From his own military experience this centurion recognized that he and Jesus had something in common: both were under higher authority. The centurion could issue orders to his men because the authority of Rome itself was behind him.

Jesus could issue commands because of the authority of heaven behind Him.

Because Jesus was linked to God, who gave Him the power to heal, Jesus could help the centurion’s servant, and the centurion knew it.

Jesus marveled at this centurion’s ability to see the parallel chains of authority: from Caesar down to the centurion down to the men under him—parallel with God’s authorizing Jesus to heal diseases of all kinds.

In reality, Jesus represented a far greater Power than Rome.

And the centurion knew that too.

 

Scripture quotations taken from the NASB: http://www.lockman.org/

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When It Doesn’t Make Sense

Should we obey God? Before we answer too quickly: What if we bump up against a command in the Bible that makes no apparent sense to us, or perhaps rubs us the wrong way?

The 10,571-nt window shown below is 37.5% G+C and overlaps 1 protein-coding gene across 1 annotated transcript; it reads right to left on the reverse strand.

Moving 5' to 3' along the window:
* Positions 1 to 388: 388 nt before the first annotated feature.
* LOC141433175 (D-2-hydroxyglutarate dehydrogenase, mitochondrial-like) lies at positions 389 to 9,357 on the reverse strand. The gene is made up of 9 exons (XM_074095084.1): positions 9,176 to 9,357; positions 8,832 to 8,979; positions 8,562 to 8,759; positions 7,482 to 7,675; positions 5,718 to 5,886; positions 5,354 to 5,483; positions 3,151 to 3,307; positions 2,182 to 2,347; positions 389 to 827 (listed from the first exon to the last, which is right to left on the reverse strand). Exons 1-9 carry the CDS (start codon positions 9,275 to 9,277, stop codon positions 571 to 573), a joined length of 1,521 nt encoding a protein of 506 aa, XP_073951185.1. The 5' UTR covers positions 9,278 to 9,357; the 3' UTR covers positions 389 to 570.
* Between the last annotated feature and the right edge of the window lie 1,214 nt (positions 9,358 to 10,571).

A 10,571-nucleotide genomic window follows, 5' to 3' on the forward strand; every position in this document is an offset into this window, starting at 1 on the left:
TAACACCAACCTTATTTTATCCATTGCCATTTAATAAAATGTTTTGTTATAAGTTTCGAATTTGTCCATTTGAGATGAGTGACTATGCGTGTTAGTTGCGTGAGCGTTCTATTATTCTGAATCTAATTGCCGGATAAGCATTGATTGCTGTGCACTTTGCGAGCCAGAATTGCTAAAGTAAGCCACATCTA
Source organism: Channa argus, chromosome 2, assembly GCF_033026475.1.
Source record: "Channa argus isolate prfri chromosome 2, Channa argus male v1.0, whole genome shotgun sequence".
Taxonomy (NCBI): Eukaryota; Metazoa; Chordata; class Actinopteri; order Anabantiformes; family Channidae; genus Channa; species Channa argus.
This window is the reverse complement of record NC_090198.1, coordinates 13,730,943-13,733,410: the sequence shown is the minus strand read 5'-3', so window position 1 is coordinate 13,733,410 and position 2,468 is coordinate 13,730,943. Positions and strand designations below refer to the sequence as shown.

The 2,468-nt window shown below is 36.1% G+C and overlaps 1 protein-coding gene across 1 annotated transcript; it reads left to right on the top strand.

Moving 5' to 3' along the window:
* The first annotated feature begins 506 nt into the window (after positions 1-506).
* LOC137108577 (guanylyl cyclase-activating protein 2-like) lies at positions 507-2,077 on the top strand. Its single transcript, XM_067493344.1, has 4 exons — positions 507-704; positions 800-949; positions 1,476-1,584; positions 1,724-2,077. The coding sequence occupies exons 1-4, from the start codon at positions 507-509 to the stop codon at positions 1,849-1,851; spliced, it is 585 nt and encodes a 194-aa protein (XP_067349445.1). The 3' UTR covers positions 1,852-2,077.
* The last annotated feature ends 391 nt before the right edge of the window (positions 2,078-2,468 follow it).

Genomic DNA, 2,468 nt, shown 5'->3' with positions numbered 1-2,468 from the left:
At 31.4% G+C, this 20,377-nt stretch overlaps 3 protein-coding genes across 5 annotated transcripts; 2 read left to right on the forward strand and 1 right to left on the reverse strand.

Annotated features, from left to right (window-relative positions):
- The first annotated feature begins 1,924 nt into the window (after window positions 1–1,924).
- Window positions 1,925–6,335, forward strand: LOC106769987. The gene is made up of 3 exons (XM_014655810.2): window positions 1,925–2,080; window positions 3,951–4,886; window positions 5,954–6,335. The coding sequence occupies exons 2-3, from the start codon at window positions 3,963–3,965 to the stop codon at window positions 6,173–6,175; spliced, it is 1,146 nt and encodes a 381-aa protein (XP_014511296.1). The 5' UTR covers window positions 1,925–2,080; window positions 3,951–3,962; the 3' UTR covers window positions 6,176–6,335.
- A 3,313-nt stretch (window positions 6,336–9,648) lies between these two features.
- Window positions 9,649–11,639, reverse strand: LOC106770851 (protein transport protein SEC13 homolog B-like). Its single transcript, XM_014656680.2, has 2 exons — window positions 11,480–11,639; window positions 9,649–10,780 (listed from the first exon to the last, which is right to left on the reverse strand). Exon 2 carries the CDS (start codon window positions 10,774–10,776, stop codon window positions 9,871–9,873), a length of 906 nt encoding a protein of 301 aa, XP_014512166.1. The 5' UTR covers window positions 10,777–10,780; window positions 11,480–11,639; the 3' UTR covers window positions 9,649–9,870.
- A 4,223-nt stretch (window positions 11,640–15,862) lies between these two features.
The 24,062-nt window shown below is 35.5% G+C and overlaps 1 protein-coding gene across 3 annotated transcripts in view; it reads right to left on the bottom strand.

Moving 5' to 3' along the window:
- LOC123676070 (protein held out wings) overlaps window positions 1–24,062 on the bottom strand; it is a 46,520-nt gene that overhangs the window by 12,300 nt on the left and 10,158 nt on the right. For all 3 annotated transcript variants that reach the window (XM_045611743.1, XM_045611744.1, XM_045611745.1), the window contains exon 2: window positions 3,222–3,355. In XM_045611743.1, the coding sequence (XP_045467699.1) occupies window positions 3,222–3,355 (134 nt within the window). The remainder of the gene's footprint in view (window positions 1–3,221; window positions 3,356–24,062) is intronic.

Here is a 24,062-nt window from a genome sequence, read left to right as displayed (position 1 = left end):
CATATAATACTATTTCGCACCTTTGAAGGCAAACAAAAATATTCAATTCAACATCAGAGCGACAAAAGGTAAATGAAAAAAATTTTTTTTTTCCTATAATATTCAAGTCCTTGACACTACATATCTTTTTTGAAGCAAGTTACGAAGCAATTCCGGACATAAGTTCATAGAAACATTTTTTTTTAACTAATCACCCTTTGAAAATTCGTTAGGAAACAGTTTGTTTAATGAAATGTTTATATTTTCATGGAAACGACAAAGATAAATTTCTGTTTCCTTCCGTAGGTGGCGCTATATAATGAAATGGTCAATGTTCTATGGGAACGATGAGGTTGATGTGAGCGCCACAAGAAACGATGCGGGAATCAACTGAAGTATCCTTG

Let’s consider the following interchange between Jesus and Simon Peter.

Peter’s challenge

“And He got into one of the boats, which was Simon’s and asked him to put out a little way from the land. And He sat down and began teaching the people from the boat.”

What Jesus asked Peter to do here was easy. It didn’t require much effort, and it made perfect sense.

But notice what happens next: “When He had finished speaking, He said to Simon, ‘Put out into the deep water and let down your nets for a catch.’ Simon answered and said, ‘Master, we worked hard all night and caught nothing, but I will do as You say and let down the nets.’”

Initially he states the facts: worked hard, all night, caught nothing.

“. . . but I will do as You say and let down the nets.”

After a night of hard work with only empty nets to show for it, fishing was probably the last thing Peter wanted to do at the moment. Who could blame him?

But good ole Peter! Overcoming his natural reluctance, he obeys—and is amply rewarded.

“. . . they enclosed a great quantity of fish, and their nets began to break.” Peter and his partners “filled both of the boats, so that they began to sink” (Luke 5:1-11).

The nets that came up empty the night before are now torn by the weight of the catch!

In response to the facts Peter cited—worked hard, all night, caught nothing—Jesus provided a new set of facts—great quantity of fish, nets breaking, boats sinking.

Jesus positive facts far outweighed Peter’s negative facts.

Peter’s growth